Wikification

Wikipedia is cool. And important. But I’m thinking of something else today… I’m thinking of local wikis, personal wikis.

When I was studying for my doctoral exams I plowed through dozens of books in a wide variety of topics. On my best days, I headed a new file with full bibliographical info, either scanned or typed in the table of contents, briefly summarized each chapter and made bullet-pointed lists of quotes I thought I might use at a later date. On my worst, I’d make some random comments about whatever part of the book I’d read, maybe dismissing it as: “basically coming from Y perspective, not much new, just louder and in English…” or some such. These now exists as Word files scattered across several directories.

I was looking over an Internet Archive scan of Frere’s Use of Sarum the other day thinking, “Gee, wouldn’t it be handy to have a table of contents or a list of chapter headings somewhere accessible for this…”

I’ve become convinced that the best way to handle this, to group my files where I can access them quickly and easily is to migrate them to a wiki.

Hard drive organization between research and sources has long been an issue for me but the more I think about it, the more logical a local wiki is to managing it all.  Especially for maintaining text and image files, the ability to create logical but non-linear structures of organization is key. There are some free wiki sites out there (like free blogging sites) but I opted to go with a more more geeky approach: I’ve downloaded mediawiki–the same wiki that Wikipedia uses–to run on my test server. (Mediawiki requires a MySQL installation and I’ve got one there.) I haven’t had time to fool with it yet and certainly plan not to until the dissertation is done, but I think these are the way of the future.

9 Replies to “Wikification”

  1. I’ve thought about the Anglican wiki before… Again–not until the diss is done…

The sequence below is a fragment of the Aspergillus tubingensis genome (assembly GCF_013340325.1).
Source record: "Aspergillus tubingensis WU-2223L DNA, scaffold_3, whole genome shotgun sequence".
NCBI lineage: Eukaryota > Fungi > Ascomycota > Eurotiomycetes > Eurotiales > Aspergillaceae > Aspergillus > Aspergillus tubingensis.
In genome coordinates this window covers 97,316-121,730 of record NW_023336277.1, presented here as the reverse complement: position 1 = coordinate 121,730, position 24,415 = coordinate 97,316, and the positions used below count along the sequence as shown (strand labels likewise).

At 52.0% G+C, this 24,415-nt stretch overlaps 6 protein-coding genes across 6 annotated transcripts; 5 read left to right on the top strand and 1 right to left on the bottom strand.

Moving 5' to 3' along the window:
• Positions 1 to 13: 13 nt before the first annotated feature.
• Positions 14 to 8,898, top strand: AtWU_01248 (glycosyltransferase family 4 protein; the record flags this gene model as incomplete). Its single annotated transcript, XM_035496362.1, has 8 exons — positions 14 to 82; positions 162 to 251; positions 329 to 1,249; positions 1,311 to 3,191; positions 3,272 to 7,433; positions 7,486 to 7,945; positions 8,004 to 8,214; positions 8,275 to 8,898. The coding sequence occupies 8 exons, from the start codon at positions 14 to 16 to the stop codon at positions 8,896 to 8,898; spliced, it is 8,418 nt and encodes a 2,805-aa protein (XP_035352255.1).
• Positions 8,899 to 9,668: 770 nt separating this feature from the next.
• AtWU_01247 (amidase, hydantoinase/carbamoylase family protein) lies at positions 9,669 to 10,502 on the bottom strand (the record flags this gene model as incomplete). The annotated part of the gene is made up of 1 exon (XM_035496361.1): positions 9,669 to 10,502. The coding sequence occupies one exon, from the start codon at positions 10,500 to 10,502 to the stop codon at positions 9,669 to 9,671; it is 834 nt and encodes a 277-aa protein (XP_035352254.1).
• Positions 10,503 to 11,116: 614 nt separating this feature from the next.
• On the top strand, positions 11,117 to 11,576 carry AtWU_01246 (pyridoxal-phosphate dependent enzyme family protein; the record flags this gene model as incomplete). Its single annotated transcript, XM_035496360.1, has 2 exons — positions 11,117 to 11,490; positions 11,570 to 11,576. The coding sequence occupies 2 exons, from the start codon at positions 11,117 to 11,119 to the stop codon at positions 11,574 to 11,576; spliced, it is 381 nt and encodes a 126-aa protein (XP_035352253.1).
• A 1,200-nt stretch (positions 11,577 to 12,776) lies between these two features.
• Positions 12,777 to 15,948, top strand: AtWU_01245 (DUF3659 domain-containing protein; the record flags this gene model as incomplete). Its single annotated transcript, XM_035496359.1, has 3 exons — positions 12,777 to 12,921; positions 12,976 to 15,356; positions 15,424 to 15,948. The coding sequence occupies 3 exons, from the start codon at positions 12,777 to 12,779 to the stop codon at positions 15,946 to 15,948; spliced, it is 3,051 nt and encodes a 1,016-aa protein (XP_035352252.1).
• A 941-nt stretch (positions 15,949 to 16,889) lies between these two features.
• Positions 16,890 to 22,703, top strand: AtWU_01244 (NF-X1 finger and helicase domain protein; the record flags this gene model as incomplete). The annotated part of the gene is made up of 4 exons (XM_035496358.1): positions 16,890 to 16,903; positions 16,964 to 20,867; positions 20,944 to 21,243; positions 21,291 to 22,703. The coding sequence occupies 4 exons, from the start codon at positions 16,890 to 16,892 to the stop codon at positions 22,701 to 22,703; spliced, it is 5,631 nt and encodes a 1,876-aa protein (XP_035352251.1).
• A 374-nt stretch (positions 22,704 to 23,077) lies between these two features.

I imagine that in a few years wiki type systems will be appearing for easy installations on Mac/Windows systems.

    In the meantime, a robust public use system will still be best handled by linux/MySQL engines like Mediawiki.

  2. When you get it rolling, I’ll offer to help.

    After six years of research for my big Julian book (which yesterday went off to its first trial publisher), I’d like to save/share a whole bunch of stuff.

    Let us know……

  3. Father, I’m definitely going to take you up on that offer! I hope the book reception is favorable.

  4. Read _Everything is Miscellaneous_ by David Weinberger. I admit I’ve not read it myself, but my dear husband has talked about it so much lately (“It changed the way I think about metadata!”), I feel as if I have. Anyway, seems as if it might interest you re: the capabilities of organizing information in the current age.

  5. This is similar to a thought I’ve been having lately. A long time ago when I started on my thesis research I began to build up what is now a huge set of MS Word files with embedded links to each other in, containing lists of where various people, places or phenomena turned up in archives. The idea was that they would keep each other in sync. Now this is a horrendous way of doing things, partly because it’s proprietary, mainly because it’s incredibly high-maintenance and also because it generates files that after a while the most modern versions of Word on the newest shiny machines choke on or baulk at. So for ages I’ve been thinking, I should really turn those occurrences into individual HTML files and rebuild the archives listings from the ground up as HTML documents linking those files. Effectively I’ve been thinking of `wikifying’, or at least hyperlinking, my main data files. But it’s a huge job and the sort of people I know who could advise on it would all say, “Well, I could write you something in Perl if you want to do it under Linux.” And that might well be the best way but there’s any so many extra languages I have time to learn and really Arabic should be next :-)

    So I may watch with interest for details of your progress on this…

  6. There exist much easier solutions to using wikis to store your personal stuff. They two easiest that I found are:
    NeoMem
    WikiPad

  7. Patrick, I’ll have to check those out. I am looking at it with two things in mind, though. One is personal organization, the other is public presentation. I’m thinking of something that I can use to organize my stuff but expose parts of it as a public site. I’m still thinking the whole thing through…

  8. Probably not as good a solution (particularly for public presentation), but so far I’m a fan of MS OneNote for this type of thing.

Comments are closed.